Sunday, June 10, 2007

Other people's gardens

In Colorado, June is the month for garden tours. And Saturday was my husband’s birthday so of course I took him out for a day of doing what I like – visiting gardens. We started at his house where his main pastime is mowing the lawn - he grows Kentucky bluegrass and little else but doesn’t mind seeing what other people are doing even if he doesn’t agree.

Our tour took us to an old Victorian-era neighborhood in Denver, where the lots are small and the houses quaint. It’s one of those areas which used to be an iffy place to live but in recent years has become gentrified at a rapid pace. The current trend among homeowners there is to replace all the grass with a patchwork of plants and shrubs which are hopefully low maintenance and drought-tolerant. I don’t think I can be convinced that maintaining 100 plants in a postage stamp-sized area is easier or more water-wise than having a lawn, but that’s just me. The house above was not one of the gardens on view, but was next door to one, and its "painted lady" architecture overshadowed our interest in the neighbor’s garden. And it had grass, which my husband approved of.

My husband does like ice plants (delosperma). He remembers being wowed by California’s abundant use of them on the sides of the highways in San Diego years ago and has been fond of them ever since. He doesn’t want to grow them, but he likes them. So when we saw this huge circular bed of them in a minimalist Japanese garden he wondered how a southern California plant could grow so well in Colorado. I told him that was thanks to Panayoti Kelaidis (a renowned plantsman at the Denver Botanic Gardens), who collected seeds from South Africa about 10 years ago and hybridized them into an ice plant that survives Zone 5 winters.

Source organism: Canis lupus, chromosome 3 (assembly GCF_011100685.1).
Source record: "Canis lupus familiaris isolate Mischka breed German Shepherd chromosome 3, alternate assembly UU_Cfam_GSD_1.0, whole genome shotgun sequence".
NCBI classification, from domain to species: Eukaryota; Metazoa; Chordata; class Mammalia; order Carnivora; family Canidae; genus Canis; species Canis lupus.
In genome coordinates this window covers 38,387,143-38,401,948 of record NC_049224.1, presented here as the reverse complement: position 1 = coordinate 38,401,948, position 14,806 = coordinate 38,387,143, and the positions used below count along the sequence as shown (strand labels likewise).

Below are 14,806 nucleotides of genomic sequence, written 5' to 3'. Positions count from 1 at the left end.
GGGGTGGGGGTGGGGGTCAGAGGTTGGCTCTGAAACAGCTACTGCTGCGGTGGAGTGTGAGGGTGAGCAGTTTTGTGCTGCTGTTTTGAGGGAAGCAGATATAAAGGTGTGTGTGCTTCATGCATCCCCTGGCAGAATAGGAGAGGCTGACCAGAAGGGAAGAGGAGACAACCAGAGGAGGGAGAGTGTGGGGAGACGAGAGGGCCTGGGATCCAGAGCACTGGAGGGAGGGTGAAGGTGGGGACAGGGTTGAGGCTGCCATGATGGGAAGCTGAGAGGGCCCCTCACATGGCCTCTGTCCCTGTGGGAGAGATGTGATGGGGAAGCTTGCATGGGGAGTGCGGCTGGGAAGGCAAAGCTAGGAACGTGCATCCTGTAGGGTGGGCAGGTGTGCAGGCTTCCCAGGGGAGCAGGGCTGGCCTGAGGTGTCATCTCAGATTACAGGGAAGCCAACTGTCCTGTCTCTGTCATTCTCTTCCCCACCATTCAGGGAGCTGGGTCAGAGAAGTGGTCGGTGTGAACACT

Never mind that I’ve had a patch of them growing in the front yard for several years, he was suspicious of my explanation so he asked the homeowner how she could grow ice plants in this climate. She said, “Oh, that’s because Panayoti Kelaidis introduced them here.” The dubious gardener and I continued our tour.